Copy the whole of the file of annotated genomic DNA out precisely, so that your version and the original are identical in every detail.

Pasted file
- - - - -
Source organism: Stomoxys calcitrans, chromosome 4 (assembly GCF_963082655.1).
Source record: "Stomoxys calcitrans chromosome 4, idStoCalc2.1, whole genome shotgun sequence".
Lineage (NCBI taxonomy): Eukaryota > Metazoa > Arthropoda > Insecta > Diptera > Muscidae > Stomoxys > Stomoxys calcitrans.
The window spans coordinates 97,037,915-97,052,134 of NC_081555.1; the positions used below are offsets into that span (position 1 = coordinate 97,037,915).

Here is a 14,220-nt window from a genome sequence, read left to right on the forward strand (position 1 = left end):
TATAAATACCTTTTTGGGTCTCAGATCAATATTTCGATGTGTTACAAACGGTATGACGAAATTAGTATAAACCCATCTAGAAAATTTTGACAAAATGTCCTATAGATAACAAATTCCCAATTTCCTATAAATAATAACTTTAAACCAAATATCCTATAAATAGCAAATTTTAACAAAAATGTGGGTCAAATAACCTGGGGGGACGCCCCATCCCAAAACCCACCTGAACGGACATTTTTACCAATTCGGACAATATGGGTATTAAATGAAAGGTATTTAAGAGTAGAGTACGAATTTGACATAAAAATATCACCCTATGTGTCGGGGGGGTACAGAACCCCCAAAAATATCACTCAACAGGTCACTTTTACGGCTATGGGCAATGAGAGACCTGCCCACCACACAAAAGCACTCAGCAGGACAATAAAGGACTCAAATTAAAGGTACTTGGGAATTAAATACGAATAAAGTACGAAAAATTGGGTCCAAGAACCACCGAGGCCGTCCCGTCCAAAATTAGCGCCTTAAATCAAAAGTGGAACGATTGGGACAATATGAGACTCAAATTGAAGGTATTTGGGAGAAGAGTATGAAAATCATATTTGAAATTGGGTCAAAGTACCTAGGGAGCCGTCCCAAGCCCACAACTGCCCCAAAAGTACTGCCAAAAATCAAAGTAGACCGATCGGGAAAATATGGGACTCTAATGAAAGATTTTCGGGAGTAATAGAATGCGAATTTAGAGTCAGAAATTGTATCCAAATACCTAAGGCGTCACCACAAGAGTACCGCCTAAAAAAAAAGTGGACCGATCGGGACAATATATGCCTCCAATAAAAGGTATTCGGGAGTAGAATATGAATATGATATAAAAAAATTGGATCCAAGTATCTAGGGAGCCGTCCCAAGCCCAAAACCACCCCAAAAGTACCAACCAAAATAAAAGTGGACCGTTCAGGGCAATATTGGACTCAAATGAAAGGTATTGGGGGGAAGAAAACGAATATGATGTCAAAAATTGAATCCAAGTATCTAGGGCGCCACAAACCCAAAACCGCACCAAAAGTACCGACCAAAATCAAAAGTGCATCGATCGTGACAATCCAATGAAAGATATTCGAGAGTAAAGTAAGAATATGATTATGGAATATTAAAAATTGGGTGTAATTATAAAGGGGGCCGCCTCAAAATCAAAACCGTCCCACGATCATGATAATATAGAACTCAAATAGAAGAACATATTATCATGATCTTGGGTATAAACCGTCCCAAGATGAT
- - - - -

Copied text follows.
Source organism: Stomoxys calcitrans, chromosome 4 (assembly GCF_963082655.1).
Source record: "Stomoxys calcitrans chromosome 4, idStoCalc2.1, whole genome shotgun sequence".
Lineage (NCBI taxonomy): Eukaryota > Metazoa > Arthropoda > Insecta > Diptera > Muscidae > Stomoxys > Stomoxys calcitrans.
The window spans coordinates 97,037,915-97,052,134 of NC_081555.1; the positions used below are offsets into that span (position 1 = coordinate 97,037,915).

Here is a 14,220-nt window from a genome sequence, read left to right on the forward strand (position 1 = left end):
TATAAATACCTTTTTGGGTCTCAGATCAATATTTCGATGTGTTACAAACGGTATGACGAAATTAGTATAAACCCATCTAGAAAATTTTGACAAAATGTCCTATAGATAACAAATTCCCAATTTCCTATAAATAATAACTTTAAACCAAATATCCTATAAATAGCAAATTTTAACAAAAATGTGGGTCAAATAACCTGGGGGGACGCCCCATCCCAAAACCCACCTGAACGGACATTTTTACCAATTCGGACAATATGGGTATTAAATGAAAGGTATTTAAGAGTAGAGTACGAATTTGACATAAAAATATCACCCTATGTGTCGGGGGGGTACAGAACCCCCAAAAATATCACTCAACAGGTCACTTTTACGGCTATGGGCAATGAGAGACCTGCCCACCACACAAAAGCACTCAGCAGGACAATAAAGGACTCAAATTAAAGGTACTTGGGAATTAAATACGAATAAAGTACGAAAAATTGGGTCCAAGAACCACCGAGGCCGTCCCGTCCAAAATTAGCGCCTTAAATCAAAAGTGGAACGATTGGGACAATATGAGACTCAAATTGAAGGTATTTGGGAGAAGAGTATGAAAATCATATTTGAAATTGGGTCAAAGTACCTAGGGAGCCGTCCCAAGCCCACAACTGCCCCAAAAGTACTGCCAAAAATCAAAGTAGACCGATCGGGAAAATATGGGACTCTAATGAAAGATTTTCGGGAGTAATAGAATGCGAATTTAGAGTCAGAAATTGTATCCAAATACCTAAGGCGTCACCACAAGAGTACCGCCTAAAAAAAAAGTGGACCGATCGGGACAATATATGCCTCCAATAAAAGGTATTCGGGAGTAGAATATGAATATGATATAAAAAAATTGGATCCAAGTATCTAGGGAGCCGTCCCAAGCCCAAAACCACCCCAAAAGTACCAACCAAAATAAAAGTGGACCGTTCAGGGCAATATTGGACTCAAATGAAAGGTATTGGGGGGAAGAAAACGAATATGATGTCAAAAATTGAATCCAAGTATCTAGGGCGCCACAAACCCAAAACCGCACCAAAAGTACCGACCAAAATCAAAAGTGCATCGATCGTGACAATCCAATGAAAGATATTCGAGAGTAAAGTAAGAATATGATTATGGAATATTAAAAATTGGGTGTAATTATAAAGGGGGCCGCCTCAAAATCAAAACCGTCCCACGATCATGATAATATAGAACTCAAATAGAAGAACATATTATCATGATCTTGGGTATAAACCGTCCCAAGATGAT